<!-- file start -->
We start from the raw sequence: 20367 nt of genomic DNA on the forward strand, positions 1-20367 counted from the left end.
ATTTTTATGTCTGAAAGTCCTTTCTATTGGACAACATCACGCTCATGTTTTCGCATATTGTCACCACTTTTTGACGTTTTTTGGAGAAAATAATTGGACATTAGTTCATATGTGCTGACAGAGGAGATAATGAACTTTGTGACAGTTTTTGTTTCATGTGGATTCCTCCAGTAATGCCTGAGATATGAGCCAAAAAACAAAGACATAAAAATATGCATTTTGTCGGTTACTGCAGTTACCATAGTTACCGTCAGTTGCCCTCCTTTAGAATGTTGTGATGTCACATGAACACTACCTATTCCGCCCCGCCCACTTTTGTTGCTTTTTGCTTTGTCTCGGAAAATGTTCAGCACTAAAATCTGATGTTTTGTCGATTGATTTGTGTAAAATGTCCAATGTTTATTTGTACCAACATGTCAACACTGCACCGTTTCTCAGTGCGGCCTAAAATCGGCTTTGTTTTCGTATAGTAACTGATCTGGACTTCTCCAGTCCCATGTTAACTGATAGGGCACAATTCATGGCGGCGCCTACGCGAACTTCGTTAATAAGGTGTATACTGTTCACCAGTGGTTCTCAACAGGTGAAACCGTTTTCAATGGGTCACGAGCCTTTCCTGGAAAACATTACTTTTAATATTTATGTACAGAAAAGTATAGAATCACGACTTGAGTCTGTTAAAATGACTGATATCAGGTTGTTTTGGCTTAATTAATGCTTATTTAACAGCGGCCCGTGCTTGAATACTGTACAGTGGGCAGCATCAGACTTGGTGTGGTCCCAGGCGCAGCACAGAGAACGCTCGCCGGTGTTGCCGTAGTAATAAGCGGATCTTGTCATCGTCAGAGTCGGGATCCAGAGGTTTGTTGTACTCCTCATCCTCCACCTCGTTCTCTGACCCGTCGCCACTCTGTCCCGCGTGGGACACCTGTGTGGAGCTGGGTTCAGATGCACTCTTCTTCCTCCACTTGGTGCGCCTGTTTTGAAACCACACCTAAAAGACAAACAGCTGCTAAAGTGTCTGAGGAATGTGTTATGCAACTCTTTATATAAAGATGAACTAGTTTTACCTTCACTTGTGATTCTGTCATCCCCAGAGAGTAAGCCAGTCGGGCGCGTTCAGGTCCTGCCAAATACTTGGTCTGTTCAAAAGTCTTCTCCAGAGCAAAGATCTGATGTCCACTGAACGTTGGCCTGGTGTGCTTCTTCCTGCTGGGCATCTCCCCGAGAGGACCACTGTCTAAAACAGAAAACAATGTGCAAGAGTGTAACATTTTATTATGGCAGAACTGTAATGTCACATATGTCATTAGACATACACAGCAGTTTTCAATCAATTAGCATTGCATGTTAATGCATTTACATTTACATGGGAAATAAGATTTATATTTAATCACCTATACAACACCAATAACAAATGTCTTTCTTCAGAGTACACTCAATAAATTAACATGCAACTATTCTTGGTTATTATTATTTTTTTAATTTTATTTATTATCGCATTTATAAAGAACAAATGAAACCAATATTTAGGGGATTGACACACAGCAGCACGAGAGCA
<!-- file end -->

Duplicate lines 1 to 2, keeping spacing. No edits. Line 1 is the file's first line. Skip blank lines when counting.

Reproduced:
We start from the raw sequence: 20367 nt of genomic DNA on the forward strand, positions 1-20367 counted from the left end.
ATTTTTATGTCTGAAAGTCCTTTCTATTGGACAACATCACGCTCATGTTTTCGCATATTGTCACCACTTTTTGACGTTTTTTGGAGAAAATAATTGGACATTAGTTCATATGTGCTGACAGAGGAGATAATGAACTTTGTGACAGTTTTTGTTTCATGTGGATTCCTCCAGTAATGCCTGAGATATGAGCCAAAAAACAAAGACATAAAAATATGCATTTTGTCGGTTACTGCAGTTACCATAGTTACCGTCAGTTGCCCTCCTTTAGAATGTTGTGATGTCACATGAACACTACCTATTCCGCCCCGCCCACTTTTGTTGCTTTTTGCTTTGTCTCGGAAAATGTTCAGCACTAAAATCTGATGTTTTGTCGATTGATTTGTGTAAAATGTCCAATGTTTATTTGTACCAACATGTCAACACTGCACCGTTTCTCAGTGCGGCCTAAAATCGGCTTTGTTTTCGTATAGTAACTGATCTGGACTTCTCCAGTCCCATGTTAACTGATAGGGCACAATTCATGGCGGCGCCTACGCGAACTTCGTTAATAAGGTGTATACTGTTCACCAGTGGTTCTCAACAGGTGAAACCGTTTTCAATGGGTCACGAGCCTTTCCTGGAAAACATTACTTTTAATATTTATGTACAGAAAAGTATAGAATCACGACTTGAGTCTGTTAAAATGACTGATATCAGGTTGTTTTGGCTTAATTAATGCTTATTTAACAGCGGCCCGTGCTTGAATACTGTACAGTGGGCAGCATCAGACTTGGTGTGGTCCCAGGCGCAGCACAGAGAACGCTCGCCGGTGTTGCCGTAGTAATAAGCGGATCTTGTCATCGTCAGAGTCGGGATCCAGAGGTTTGTTGTACTCCTCATCCTCCACCTCGTTCTCTGACCCGTCGCCACTCTGTCCCGCGTGGGACACCTGTGTGGAGCTGGGTTCAGATGCACTCTTCTTCCTCCACTTGGTGCGCCTGTTTTGAAACCACACCTAAAAGACAAACAGCTGCTAAAGTGTCTGAGGAATGTGTTATGCAACTCTTTATATAAAGATGAACTAGTTTTACCTTCACTTGTGATTCTGTCATCCCCAGAGAGTAAGCCAGTCGGGCGCGTTCAGGTCCTGCCAAATACTTGGTCTGTTCAAAAGTCTTCTCCAGAGCAAAGATCTGATGTCCACTGAACGTTGGCCTGGTGTGCTTCTTCCTGCTGGGCATCTCCCCGAGAGGACCACTGTCTAAAACAGAAAACAATGTGCAAGAGTGTAACATTTTATTATGGCAGAACTGTAATGTCACATATGTCATTAGACATACACAGCAGTTTTCAATCAATTAGCATTGCATGTTAATGCATTTACATTTACATGGGAAATAAGATTTATATTTAATCACCTATACAACACCAATAACAAATGTCTTTCTTCAGAGTACACTCAATAAATTAACATGCAACTATTCTTGGTTATTATTATTTTTTTAATTTTATTTATTATCGCATTTATAAAGAACAAATGAAACCAATATTTAGGGGATTGACACACAGCAGCACGAGAGCA